PM Christopher Luxon warned to protect critical infrastructure amidst increasing risk

By Phil Pennington of RNZ

Officials have stressed the importance of protecting critical infrastructure, in their overarching briefing to the minister for national security and intelligence.

They have also told the minister Christopher Luxon that foreign interference aimed at co-opting "influential people" remains a threat.

The briefing to the incoming minister, or BIM, comes amid major reforms of the national security set-up flowing on from the 2019 mosque attacks.

It comes on the heels of an overhaul of strategy that names 12 core national security areas - within that, a countering foreign interference work programme has a focus on protecting critical infrastructure and sensitive technology.

The FBI in the US this week said it had disrupted state-backed Chinese hackers targeting malware at water treatment plants, the electrical grid and transportation systems.

"China's hackers are positioning on American infrastructure in preparation to wreak havoc and cause real-world harm to American citizens and communities," FBI director Chris Wray told lawmakers in Washington.

The briefing to Luxon envisaged advising him in his first three months on improving critical infrastructure.

It named China when it comes to strategic competition, that is one of the "complex and disruptive security challenges that are impacting individuals and communities more directly than every before".

"China's growing economic, political, and military power, and more assertive pursuit of its interests abroad, are key drivers of [strategic] competition," it said.

"Other countries, such as Russia, Iran, and North Korea, are exacerbating this dynamic.

"Strategic competition is a driver of threats to New Zealand's national security interests, including challenges to the rules-based international system."

It also noted that the Security Threat Environment report for 2023 "for the first time ... publicly names China, Russia, and Iran as carrying out foreign interference in New Zealand".

Despite the growing threat, the lead time on upping resilience is long, with a second phase of public consultation due this year but no legislation till next.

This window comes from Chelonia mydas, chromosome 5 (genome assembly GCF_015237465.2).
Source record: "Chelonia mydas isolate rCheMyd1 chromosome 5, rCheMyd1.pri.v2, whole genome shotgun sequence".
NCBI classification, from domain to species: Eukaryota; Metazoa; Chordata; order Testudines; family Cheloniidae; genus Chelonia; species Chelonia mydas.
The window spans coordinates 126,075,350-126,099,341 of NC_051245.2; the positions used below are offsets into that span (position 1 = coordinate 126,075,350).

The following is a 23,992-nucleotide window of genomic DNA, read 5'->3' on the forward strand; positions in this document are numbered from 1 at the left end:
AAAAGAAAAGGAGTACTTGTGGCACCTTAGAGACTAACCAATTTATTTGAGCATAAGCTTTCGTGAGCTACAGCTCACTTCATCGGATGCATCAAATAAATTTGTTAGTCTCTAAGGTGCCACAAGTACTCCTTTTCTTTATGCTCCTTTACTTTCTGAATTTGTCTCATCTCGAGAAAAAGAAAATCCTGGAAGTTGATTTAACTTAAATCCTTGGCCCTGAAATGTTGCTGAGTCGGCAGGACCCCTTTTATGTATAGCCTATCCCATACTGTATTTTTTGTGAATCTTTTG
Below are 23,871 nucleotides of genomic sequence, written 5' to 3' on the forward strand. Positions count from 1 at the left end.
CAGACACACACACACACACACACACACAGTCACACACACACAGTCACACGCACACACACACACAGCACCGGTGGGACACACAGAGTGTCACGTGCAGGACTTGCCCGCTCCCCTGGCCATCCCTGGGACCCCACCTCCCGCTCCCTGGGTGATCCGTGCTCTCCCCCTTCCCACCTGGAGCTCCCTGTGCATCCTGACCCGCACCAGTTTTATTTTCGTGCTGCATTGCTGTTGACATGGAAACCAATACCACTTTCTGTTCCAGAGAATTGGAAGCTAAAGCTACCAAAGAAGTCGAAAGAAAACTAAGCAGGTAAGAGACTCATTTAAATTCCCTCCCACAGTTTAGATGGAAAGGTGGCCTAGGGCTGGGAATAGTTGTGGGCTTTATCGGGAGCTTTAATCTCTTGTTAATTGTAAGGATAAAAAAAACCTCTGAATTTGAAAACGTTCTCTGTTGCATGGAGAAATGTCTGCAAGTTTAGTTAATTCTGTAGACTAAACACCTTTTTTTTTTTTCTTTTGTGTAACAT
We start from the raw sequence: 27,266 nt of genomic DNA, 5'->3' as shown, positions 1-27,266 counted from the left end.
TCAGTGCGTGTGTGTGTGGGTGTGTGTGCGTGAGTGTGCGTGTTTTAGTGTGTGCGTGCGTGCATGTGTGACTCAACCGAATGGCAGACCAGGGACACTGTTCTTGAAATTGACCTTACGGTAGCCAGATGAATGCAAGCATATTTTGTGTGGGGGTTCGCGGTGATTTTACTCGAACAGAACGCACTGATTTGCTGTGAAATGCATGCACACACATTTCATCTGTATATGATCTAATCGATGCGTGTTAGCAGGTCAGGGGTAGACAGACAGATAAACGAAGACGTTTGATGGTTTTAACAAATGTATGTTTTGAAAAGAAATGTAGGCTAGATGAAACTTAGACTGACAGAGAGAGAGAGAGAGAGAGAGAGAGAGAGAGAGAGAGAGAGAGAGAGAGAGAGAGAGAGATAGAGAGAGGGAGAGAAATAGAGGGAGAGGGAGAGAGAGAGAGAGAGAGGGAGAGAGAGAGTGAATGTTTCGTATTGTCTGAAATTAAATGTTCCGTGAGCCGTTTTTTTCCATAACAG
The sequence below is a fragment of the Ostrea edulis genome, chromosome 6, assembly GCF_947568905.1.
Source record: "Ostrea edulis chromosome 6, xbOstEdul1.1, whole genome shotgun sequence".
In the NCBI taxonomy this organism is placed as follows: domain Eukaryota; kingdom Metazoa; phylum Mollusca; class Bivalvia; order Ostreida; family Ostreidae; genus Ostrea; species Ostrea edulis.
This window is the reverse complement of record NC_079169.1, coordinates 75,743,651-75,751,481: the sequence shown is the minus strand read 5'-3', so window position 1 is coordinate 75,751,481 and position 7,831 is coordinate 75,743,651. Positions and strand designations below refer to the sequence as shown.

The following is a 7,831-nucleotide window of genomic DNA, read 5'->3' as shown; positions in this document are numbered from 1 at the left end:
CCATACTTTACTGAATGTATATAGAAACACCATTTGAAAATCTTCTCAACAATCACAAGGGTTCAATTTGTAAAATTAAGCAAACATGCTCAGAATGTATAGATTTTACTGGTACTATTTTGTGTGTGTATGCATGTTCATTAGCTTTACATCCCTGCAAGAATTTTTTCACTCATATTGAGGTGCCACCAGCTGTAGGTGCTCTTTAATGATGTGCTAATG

The Department of Prime Minister and Cabinet - which heads up national security - was leading work to "develop a new regulatory framework to enhance the resilience".

The move was from sector-specific regulation to a system-wide approach, which enables the setting of "minimum resilience requirements consistently across all critical infrastructure sectors".

"It also recognises the increasing risks currently facing New Zealand's critical infrastructure."

Australia moved on this in a big way last year.

'New Zealand and our Pacific neighbours are and will remain targets'

The US director of the Department of Homeland Security's Cybersecurity and Infrastructure Security Agency echoed the FBI director this week, telling lawmakers:

"This is a world where a major crisis halfway across the planet could well endanger the lives of Americans here at home through the disruption of our pipelines, the severing of our telecommunications, the pollution of our water facilities, the crippling of our transportation modes - all to ensure that they can incite societal panic and chaos."

The group of Chinese hackers known as Volt Typhoon had infiltrated targets through cloud and internet providers, disguising themselves as normal traffic, US officials said.

The Washington Post reported "China has repeatedly denounced the US government's hacking allegations as baseless" and accused the US of hacking its own operations.

The new briefing to Luxon regarding foreign interference, said: "New Zealand and our Pacific neighbours are and will remain targets, with some countries likely to keep trying to penetrate our government IT networks, acquire sensitive research, co-opt influential figures."

Security agencies were taking measures to promote greater transparency of foreign activity and the "adequacy of relevant criminal offence".

It also said that emerging technologies include a broad range of new capabilities that have the potential to be highly disruptive or have transformative effects.

Within the new structure, Luxon was told "there is an opportunity for you to identify a core group of national security ministers to meet periodically with their chief executives to discuss assessments, threats, issues and responses".

The briefing did not mention in any material way an overarching National Intelligence Agency that the Royal Commission into the mosque attacks said must be set up.